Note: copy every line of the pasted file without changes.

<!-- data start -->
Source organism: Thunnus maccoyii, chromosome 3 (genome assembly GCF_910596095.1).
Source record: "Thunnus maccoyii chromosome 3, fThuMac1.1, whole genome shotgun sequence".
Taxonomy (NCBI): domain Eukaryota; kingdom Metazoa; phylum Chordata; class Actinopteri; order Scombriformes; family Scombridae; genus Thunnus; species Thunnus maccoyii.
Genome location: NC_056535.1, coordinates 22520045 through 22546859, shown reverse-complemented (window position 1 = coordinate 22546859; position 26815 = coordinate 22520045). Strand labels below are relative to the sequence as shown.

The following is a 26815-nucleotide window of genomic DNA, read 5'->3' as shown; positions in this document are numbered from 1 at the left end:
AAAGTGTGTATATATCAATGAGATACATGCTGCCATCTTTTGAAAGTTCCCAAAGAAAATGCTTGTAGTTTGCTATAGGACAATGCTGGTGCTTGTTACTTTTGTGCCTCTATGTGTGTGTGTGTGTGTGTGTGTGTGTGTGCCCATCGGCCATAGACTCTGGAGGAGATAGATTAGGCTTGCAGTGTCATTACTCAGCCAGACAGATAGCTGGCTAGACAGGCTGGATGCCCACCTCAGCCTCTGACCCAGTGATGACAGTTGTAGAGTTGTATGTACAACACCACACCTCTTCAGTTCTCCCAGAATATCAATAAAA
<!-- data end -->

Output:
Source organism: Thunnus maccoyii, chromosome 3 (genome assembly GCF_910596095.1).
Source record: "Thunnus maccoyii chromosome 3, fThuMac1.1, whole genome shotgun sequence".
Taxonomy (NCBI): domain Eukaryota; kingdom Metazoa; phylum Chordata; class Actinopteri; order Scombriformes; family Scombridae; genus Thunnus; species Thunnus maccoyii.
Genome location: NC_056535.1, coordinates 22520045 through 22546859, shown reverse-complemented (window position 1 = coordinate 22546859; position 26815 = coordinate 22520045). Strand labels below are relative to the sequence as shown.

The following is a 26815-nucleotide window of genomic DNA, read 5'->3' as shown; positions in this document are numbered from 1 at the left end:
AAAGTGTGTATATATCAATGAGATACATGCTGCCATCTTTTGAAAGTTCCCAAAGAAAATGCTTGTAGTTTGCTATAGGACAATGCTGGTGCTTGTTACTTTTGTGCCTCTATGTGTGTGTGTGTGTGTGTGTGTGTGTGTGCCCATCGGCCATAGACTCTGGAGGAGATAGATTAGGCTTGCAGTGTCATTACTCAGCCAGACAGATAGCTGGCTAGACAGGCTGGATGCCCACCTCAGCCTCTGACCCAGTGATGACAGTTGTAGAGTTGTATGTACAACACCACACCTCTTCAGTTCTCCCAGAATATCAATAAAA